Every vote counts.
This is a familiar mantra, uttered time and again with each election cycle, as various veterans of voting try to encourage civic engagement in those less inclined to submit a ballot. It is a phrase prescribed by political practitioners everywhere, meant to promote participation and inspire optimism in the face of impossible odds.
While it certainly warms the cockles to hear it said, this notion will cease to carry any clout if those choreographing the election processes can justify casually changing the game at a moment’s notice. What happened to Ron Paul’s Maine delegates in Tampa, Fla. at the recent Republican National Convention illustrates the potential for a serious decline in morale when the “equal votes” concept isn’t upheld.
After the Maine GOP convention in May, Paul had earned the representation of 20 of Maine’s 24 delegate nominations. The apparently huge increase in support since the results of the February caucuses indicated that Paul’s campaign had some serious boots on the ground, and that those boots were made for walking.
However, the RNC rules committee seemed determined that the other shoe would certainly drop. Eventually they indicated in their credentials report that the delegate selection process had been fraught with improper procedure. The committee officially reassigned 10 of the positions to Romney supporters in the interests of “fairness” the day before the RNC began, leaving Paul with 10 and Romney with 10.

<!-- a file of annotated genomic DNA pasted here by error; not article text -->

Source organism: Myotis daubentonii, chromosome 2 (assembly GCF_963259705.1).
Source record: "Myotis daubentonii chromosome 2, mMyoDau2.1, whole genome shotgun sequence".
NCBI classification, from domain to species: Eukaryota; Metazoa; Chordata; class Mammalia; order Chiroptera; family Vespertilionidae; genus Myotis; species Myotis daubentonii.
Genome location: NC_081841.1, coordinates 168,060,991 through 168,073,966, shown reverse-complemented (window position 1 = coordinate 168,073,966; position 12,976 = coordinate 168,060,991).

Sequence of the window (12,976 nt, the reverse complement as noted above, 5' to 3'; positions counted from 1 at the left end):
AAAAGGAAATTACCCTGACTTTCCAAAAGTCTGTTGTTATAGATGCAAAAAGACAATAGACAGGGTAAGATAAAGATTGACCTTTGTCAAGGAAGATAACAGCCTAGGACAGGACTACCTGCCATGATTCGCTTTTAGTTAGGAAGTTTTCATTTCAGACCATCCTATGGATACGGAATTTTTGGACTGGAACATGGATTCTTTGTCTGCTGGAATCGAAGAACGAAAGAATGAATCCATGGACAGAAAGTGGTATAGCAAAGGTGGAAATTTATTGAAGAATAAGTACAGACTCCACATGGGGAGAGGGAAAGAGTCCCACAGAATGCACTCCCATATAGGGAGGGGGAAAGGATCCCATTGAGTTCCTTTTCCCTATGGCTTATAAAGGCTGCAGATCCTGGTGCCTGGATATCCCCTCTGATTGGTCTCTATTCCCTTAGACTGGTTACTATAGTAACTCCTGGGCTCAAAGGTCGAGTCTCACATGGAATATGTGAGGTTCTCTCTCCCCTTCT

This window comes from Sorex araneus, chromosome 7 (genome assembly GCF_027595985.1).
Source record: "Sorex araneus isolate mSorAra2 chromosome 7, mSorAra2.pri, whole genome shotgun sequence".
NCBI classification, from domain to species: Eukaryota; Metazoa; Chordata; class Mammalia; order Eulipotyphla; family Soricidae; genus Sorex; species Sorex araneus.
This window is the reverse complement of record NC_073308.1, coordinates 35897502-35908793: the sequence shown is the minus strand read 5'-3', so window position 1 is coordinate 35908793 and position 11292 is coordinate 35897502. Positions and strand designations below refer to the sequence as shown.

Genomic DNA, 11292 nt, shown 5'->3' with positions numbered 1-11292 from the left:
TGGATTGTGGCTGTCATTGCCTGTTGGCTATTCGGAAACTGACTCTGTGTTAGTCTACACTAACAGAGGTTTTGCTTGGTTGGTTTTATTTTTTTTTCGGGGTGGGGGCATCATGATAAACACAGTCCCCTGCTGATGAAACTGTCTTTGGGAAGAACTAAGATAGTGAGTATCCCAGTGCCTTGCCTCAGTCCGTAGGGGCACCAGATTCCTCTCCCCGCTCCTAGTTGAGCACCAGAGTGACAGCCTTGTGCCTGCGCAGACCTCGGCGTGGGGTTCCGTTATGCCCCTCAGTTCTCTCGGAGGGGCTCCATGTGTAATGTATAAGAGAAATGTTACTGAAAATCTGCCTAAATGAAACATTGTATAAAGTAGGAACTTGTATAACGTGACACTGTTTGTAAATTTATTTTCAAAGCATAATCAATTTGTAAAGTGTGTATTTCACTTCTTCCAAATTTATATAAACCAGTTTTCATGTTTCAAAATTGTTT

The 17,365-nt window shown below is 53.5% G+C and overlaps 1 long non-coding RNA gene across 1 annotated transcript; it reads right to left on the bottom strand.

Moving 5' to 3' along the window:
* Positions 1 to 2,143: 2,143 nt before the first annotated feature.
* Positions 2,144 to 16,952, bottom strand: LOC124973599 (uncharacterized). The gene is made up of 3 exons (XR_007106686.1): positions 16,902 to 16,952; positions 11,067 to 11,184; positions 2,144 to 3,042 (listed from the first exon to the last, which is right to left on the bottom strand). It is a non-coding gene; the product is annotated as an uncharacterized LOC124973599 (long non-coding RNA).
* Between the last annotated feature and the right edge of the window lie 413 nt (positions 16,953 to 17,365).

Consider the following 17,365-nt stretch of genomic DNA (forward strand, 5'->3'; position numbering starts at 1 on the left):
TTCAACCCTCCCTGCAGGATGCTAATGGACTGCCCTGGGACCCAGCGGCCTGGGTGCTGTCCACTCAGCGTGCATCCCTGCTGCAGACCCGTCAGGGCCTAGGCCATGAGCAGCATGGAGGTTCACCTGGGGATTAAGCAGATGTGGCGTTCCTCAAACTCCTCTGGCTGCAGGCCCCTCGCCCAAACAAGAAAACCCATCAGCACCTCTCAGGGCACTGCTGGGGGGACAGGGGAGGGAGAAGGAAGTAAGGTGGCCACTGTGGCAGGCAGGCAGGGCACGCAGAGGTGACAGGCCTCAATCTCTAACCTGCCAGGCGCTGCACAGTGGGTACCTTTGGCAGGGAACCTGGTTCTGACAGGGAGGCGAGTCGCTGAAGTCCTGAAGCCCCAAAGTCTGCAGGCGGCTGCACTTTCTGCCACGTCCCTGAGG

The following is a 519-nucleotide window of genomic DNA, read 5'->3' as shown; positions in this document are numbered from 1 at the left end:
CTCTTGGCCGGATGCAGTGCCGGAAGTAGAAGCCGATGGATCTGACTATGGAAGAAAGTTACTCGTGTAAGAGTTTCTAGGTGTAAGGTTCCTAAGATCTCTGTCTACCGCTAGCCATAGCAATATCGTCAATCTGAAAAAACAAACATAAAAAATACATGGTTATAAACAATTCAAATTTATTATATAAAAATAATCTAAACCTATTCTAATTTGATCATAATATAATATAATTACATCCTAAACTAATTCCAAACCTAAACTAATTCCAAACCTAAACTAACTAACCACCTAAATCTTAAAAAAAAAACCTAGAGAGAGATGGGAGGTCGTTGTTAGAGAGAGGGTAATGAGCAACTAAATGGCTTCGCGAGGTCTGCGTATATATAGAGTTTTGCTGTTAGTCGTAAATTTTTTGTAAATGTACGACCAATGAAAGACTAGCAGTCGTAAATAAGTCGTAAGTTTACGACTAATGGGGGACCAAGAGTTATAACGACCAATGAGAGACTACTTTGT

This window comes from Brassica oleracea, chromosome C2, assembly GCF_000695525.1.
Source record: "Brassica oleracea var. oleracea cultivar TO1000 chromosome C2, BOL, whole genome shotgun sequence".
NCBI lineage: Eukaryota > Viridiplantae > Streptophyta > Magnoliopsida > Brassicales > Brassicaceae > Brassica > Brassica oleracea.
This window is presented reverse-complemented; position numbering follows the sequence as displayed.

As this obviously further stacked the deck in Romney’s favor, Paul supporters endeavored to overturn the ruling. Efforts to register their grievances, however, were essentially snuffed out. And since they weren’t allowed to speak, they made no efforts to hold their peace as the convention commenced with only half of Maine’s support for Ron Paul represented.
It is rarely the case that the race for political office leaves all involved with a one hundred percent satisfaction rate. But this utter dismissal of delegates, absent a legitimate opportunity for them to dispute the decision, shows a lack of respect for the election process. What sort of confidence in the system is this coup supposed to inspire? As Maine goes, so goes the nation — and Maine Paul backers certainly balked at the sting of betrayal when their delegate count was commandeered by their own party convention’s Credentials Committee.
Every delegate’s vote is tallied to determine to party nominee in the presidential race. Needless to say, if those votes are vetoed by the very organization overseeing their submission, the final count misrepresents the will of the people.
Such a manipulation of the method by which everyone’s voice is meant to be heard will quickly leave an impression that some votes aren’t worth a damn after all.